When you sew the first two sides of the egg together, you are ONLY sewing from the top mark (dot), around one side and stopping at the bottom mark each time.
Backstitch on both ends to secure. Do the same for the third side piece,
and finally the zippered side. Again, when adding that 4th zipper piece, it gets really tricky to not sew down the lining, and your instinct will be to sew the whole circle in one nice step.
DON’T DO THIS. Instead, sew one side from top mark to bottom mark, then stop (backstitch too). Bring the needle out, flip all the fabrics that are underneath to the opposite side to get them out of the way, then start again, sewing the next side from top mark to bottom mark. In this fashion, you get a nice 4-point intersection on the outside.
This is what happens if you sew across the whole circle in one go.
Once you learn this trick, it goes for the chick construction as well.
Since Cuddle does not fray, and depending on the look you’d like, you can also make the egg without the lining. I made the snake egg without lining to try it out and it is still sturdy enough for play.
Chick Construction tips:
These are little pieces, so you need to pin, pin, then pin again to keep the Cuddle in place. Here’s something to think about for the little tail and wing pieces—instead of cutting them out and trying to keep them together, instead trace the pattern on the reverse of your Cuddle, then pin two layers (right sides together) together, and sew the seam before cutting out the piece. This method will help you end up with nice even pieces.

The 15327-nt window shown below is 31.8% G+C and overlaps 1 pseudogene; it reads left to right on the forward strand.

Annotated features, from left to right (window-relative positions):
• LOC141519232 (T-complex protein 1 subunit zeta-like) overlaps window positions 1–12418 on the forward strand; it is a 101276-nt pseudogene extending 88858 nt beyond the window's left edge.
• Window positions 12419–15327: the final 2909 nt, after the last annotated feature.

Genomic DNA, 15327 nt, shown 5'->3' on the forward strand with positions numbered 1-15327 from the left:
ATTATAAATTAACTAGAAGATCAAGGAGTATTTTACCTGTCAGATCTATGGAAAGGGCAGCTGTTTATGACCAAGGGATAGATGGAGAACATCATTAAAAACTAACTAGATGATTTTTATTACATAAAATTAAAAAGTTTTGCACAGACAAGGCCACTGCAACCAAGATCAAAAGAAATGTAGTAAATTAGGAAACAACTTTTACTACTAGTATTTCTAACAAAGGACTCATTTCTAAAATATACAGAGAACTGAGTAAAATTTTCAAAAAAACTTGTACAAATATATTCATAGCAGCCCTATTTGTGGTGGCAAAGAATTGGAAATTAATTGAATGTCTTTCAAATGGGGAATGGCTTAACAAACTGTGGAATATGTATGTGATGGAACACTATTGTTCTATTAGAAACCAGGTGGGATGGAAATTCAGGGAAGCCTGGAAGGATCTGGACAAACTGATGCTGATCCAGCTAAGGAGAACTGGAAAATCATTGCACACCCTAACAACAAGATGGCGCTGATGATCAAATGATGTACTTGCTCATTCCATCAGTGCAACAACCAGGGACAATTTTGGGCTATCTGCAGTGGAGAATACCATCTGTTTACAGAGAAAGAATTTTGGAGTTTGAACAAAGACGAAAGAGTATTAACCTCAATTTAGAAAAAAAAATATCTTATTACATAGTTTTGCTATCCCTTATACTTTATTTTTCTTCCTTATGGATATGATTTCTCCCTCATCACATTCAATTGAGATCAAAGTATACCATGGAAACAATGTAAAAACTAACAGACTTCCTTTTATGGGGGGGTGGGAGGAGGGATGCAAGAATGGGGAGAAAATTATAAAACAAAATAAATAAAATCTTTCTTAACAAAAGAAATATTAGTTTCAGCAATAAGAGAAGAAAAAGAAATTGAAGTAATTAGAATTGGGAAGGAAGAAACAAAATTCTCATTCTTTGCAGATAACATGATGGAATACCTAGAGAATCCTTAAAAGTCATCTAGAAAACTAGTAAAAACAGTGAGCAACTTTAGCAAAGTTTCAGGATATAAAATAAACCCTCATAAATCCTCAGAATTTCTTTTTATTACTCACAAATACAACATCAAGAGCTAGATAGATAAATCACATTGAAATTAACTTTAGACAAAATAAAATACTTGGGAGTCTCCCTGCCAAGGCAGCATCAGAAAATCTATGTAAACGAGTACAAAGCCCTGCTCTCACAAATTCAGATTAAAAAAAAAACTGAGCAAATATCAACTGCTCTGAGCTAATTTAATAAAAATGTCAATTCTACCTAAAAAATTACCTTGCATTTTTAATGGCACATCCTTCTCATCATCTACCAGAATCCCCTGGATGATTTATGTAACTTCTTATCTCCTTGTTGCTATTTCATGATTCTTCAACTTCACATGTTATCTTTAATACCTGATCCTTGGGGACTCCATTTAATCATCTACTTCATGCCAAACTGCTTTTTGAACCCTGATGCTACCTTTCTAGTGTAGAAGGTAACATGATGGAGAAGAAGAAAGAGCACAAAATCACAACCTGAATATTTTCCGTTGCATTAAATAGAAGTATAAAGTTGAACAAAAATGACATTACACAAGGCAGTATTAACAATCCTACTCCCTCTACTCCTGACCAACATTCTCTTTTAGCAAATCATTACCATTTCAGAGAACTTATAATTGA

Chick Shortcuts and tweaks:
I’m not a fan of hand sewing. I’m more of a pedal to the metal kind of gal, and I like to sew on my machine wherever I can. So, after doing it the way the pattern calls for the first time (the chick), there are a couple of areas I experimented with to reduce the hand sewing when making the robin (same pattern, different fabrics). In the pattern, it calls for the wings, tail, and eyes to be hand sewn. Eyes are an easy fix, now that you can find safety eyes. I used a 12 mm to a 15 mm safety eye, and you must make sure to wait until you have the animal completely constructed before adding the eyes. Once you click them together, they are on, and when you can’t get your presser foot around them, you’re back to hand sewing. Patience is hard when these little guys are so cute!
The tail can easily be added to the belly before sewing it to sides. Construct the tail, turn it right side out, then attach it to the tail end of the belly piece. Lay it on top of the belly piece, right sides together, at the point where the width of the tail meets the width of the belly.
Sew one straight line across the back end of the tail, closest to the point of the belly.
The wings can be attached in a similar fashion. Sew the wings, turn them right side out, put a little bit of stuffing in them, patch the hole on the reverse with a scrap of cuddle and Fuse-it (see below), then sew them to the outside of each side piece.
I used a v-shaped stitch towards the front of the wing, but the thick pile of the Cuddle really hides the stitches, so you have a lot of leeway.
Sew the wings to the side pieces before assembling the chick—and watch the direction of your nap.
My last experiment was with the beak. Since Cuddle does not fray, I decided to try attaching the beak to the top piece before assembling the robin. I fused a triangle to the beak end, then assembled the rest.